Intel FTC Settlement Illustrates Aggressive U.S. Antitrust Approach

Industry observers are split over whether the increasingly aggressive antitrust stance taken by U.S. regulators is a good or bad thing for the IT industry.

Download the authoritative guide:

Officials with the Federal Trade Commission say the agreement the FTC reached with Intel to settle antitrust allegations will create a more competitive playing field that will benefit vendors, OEMs and customers alike.

The settlement, announced Aug. 4, heated up the simmering debate about the degree to which the government should intervene in the IT market, and whether that intervention helps or hurts those involved, from vendors to consumers.

Intel was accused of using conditional financial payments and coercion to force OEMs to limit their use of products from Advanced Micro Devices and graphics chips maker Nvidia. The FTC also said Intel altered some of its technologies, such as compilers, so that they would hinder the performance of AMD products, and then laid the blame for the poor performance on AMD's technology.

The settlement set out a broad set of restrictions on Intel business practices. For its part, Intel has denied any wrongdoing in this and other legal cases.

The agreement comes at a time when regulators in both the United States and Europe are taking a hard look at antitrust issues in the IT space. IBM is getting attention both here and abroad over its System z mainframe business, while Google also has had its share of questions being raised. Even Intel, while putting the FTC case aside, faces a lawsuit filed by the N.Y. State Attorney General's Office, and is also dealing with the European Commission, the antitrust arm of the European Union, over a $1.45 billion fine levied in 2009.

Advocacy groups like the CCIA (Computer and Communications Industry Association) have cheered government agencies that have taken on some of the larger companies-including IBM and Intel-that the organization believes are unfairly stifling competition through their market dominance.

CCIA President and CEO Ed Black, in response to the FTC's announcement of the settlement, said it was time for regulators to get control of the situation.

"CCIA has long urged the FTC to act because of the importance of this market to the whole high-tech industry, its impact on consumers and innovation, and the particularly egregious nature of Intel's actions," Black said in a statement. "Initial indications are that the commission's settlement reflects a deeper and broader understanding of the markets involved than any past rulings against Intel. The forward-looking nature of the settlement is vital to restore competition to a part of the high-tech ecosystem that has been severely harmed."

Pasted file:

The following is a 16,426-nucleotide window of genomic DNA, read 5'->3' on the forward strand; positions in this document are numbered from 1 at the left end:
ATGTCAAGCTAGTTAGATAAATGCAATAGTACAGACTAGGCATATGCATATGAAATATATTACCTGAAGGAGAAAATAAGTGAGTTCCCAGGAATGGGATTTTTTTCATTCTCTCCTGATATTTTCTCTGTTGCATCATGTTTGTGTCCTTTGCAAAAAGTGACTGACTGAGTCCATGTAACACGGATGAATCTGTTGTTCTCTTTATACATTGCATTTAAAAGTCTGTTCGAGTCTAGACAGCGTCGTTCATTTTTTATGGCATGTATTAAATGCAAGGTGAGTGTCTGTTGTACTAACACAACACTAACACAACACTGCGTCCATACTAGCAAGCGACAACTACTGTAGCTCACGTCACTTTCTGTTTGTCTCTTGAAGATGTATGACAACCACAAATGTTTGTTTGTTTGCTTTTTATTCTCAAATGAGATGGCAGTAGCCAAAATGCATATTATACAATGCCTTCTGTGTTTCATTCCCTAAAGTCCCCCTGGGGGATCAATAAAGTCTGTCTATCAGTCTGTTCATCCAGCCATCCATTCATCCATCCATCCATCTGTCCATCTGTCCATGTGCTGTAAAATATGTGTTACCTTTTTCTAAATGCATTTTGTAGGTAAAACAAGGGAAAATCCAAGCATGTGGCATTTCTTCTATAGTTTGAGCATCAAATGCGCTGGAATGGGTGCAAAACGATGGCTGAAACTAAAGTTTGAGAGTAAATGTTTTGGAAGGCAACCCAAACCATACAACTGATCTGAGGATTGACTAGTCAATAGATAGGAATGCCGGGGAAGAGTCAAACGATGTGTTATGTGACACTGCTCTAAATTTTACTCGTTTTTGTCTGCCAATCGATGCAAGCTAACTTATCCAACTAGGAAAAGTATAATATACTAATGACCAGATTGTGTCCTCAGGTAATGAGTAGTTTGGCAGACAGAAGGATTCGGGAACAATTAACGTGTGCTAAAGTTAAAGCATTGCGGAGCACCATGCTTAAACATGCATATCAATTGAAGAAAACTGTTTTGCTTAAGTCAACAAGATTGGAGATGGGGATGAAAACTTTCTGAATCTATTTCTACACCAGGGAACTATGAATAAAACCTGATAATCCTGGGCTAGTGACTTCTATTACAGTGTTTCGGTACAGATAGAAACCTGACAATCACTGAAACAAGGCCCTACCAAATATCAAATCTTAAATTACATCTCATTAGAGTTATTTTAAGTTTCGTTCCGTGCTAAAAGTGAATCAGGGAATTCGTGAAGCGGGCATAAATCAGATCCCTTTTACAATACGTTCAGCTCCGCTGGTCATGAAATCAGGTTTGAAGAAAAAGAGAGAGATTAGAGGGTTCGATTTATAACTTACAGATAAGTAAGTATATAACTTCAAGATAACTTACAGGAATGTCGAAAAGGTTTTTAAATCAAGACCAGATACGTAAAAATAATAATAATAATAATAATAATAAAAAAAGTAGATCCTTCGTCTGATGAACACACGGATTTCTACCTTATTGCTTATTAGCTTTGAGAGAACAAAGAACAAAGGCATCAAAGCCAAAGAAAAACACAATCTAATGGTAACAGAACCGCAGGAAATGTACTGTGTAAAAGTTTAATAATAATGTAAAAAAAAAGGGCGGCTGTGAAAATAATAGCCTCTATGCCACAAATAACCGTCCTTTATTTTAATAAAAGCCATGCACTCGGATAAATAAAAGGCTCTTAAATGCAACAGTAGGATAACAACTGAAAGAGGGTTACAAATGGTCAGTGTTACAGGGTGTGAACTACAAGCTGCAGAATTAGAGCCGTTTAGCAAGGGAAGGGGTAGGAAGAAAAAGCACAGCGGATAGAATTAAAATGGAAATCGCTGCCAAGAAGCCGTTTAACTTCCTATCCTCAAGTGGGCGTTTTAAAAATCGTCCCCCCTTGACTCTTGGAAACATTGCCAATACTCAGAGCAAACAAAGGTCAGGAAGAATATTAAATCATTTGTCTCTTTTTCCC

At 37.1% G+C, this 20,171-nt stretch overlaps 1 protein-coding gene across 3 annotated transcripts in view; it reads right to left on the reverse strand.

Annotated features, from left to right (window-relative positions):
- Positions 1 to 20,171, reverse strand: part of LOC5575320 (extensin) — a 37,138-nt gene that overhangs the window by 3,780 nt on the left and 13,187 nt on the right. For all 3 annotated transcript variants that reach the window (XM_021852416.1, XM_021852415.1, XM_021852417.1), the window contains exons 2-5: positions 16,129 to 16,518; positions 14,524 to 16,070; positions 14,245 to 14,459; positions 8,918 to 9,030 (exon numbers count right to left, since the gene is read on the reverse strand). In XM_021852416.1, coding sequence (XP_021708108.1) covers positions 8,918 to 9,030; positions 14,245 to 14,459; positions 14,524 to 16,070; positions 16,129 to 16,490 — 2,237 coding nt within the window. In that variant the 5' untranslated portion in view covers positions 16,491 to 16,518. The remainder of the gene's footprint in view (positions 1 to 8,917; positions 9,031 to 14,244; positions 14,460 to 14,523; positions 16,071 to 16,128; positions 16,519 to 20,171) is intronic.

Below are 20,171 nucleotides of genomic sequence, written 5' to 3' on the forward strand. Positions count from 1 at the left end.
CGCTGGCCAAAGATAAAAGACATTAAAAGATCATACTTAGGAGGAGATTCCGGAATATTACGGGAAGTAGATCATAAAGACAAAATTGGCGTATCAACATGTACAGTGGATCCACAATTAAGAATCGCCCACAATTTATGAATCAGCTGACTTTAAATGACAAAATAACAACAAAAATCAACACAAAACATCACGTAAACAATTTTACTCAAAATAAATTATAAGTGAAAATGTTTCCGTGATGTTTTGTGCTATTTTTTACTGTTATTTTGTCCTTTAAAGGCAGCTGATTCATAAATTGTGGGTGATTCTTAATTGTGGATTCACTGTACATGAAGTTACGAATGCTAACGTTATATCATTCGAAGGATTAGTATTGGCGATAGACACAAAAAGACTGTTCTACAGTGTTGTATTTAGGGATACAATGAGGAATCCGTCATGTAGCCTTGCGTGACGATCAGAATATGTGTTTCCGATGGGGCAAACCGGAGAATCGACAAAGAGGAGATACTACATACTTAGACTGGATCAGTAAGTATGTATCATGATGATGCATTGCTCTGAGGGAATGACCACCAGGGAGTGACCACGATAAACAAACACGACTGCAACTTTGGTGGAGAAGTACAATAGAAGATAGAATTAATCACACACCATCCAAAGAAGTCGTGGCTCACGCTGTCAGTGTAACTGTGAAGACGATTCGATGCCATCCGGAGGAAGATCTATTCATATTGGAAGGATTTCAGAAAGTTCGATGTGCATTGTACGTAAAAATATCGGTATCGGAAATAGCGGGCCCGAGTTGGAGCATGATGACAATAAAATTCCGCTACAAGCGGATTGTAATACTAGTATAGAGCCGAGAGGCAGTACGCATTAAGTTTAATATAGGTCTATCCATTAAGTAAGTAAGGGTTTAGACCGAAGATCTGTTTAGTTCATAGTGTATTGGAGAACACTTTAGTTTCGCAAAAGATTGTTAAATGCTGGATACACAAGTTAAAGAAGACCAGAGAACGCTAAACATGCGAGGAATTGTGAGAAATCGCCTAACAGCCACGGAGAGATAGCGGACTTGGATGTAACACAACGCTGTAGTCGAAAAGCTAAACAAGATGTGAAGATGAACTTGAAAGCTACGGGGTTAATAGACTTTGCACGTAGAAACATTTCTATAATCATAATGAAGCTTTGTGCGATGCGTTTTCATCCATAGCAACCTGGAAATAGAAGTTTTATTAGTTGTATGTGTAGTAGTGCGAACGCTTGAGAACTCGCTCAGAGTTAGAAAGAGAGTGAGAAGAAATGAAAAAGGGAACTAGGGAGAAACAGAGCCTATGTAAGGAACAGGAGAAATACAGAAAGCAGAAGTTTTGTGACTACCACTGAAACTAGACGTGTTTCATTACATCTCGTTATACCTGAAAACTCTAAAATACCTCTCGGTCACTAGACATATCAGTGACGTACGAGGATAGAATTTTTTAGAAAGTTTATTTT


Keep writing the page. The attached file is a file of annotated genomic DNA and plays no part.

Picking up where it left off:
That harm came in the form of slowed innovation, a lack of choices for consumers and prices that-while falling-were not falling as fast as they could have with an even playing field, according to FTC Chairman Jon Leibowitz.

Others view the aggressive approach taken by the FTC and other regulatory bodies as harmful to one of the few remaining industries that the United States has an advantage in. Rather than protecting consumers, regulators are acting on the complaints of competitors, Evan Stewart, an antitrust expert and partner with the law firm Zuckerman Spaeder in New York, said in an interview with eWEEK.

"This is a disturbing trend," Stewart said. "The antitrust [groups] are not keeping an eye on what's best for the customer. Is Intel developing superior products that are serving the consumers? I think the answer is yes."

The FTC should worry less about what the company's competitors are saying and more about whether consumers are benefiting, he said.

"Competitors always whine," Stewart said.

The real test of this agreement will be three to four years down the road, when it can be better determined whether Intel and consumers were harmed by the settlement, he said. In similar situations in the past-including when the Department of Justice took on Microsoft and other regulatory agencies went after IBM-the result was harm done to both the tech company in question and the IT market in which it operated.

The IT industry should expect a continuation of this aggressive regulatory approach, Stewart said, noting a comment in 2009 by Christine Varney, an assistant attorney general and top antitrust official at the Department of Justice, who said loose antitrust rules under the Bush administration were contributors to the current global economic woes. She promised greater oversight by the Obama administration.

"She is a person of her word," Stewart said. "And this [IT industry] is where the action is."

It's also an unfortunate intersection of an industry in which the United States has a competitive edge over the rest of the world, and one that the government knows the least about, he said.

"Some damage is going to be done [by the settlement]," Stewart said. "You just hope it's not too bad."

Hans Mosesmann, an analyst with Raymond James Equity Research, said in a research note Aug. 4 that the impact of the settlement could be minimal because the restrictions outlined in the agreement are similar to ones Intel already is operating under, thanks to its agreement with AMD in December that settled their private legal disputes. The only difference now is that those protections are extended to Nvidia and Via Technologies.

Other restrictions already were included in licensing agreements with Intel competitors.

"What is interesting is that a governing body in the U.S. has joined other countries (Korea, Japan and the EU, for example) in pinning Intel as the bully," Mosesmann wrote in his note. "The message is that Intel should be more constrained in its dealings with OEMs, ODMs (original design manufacturers), the channel and its competitors. We are watching you."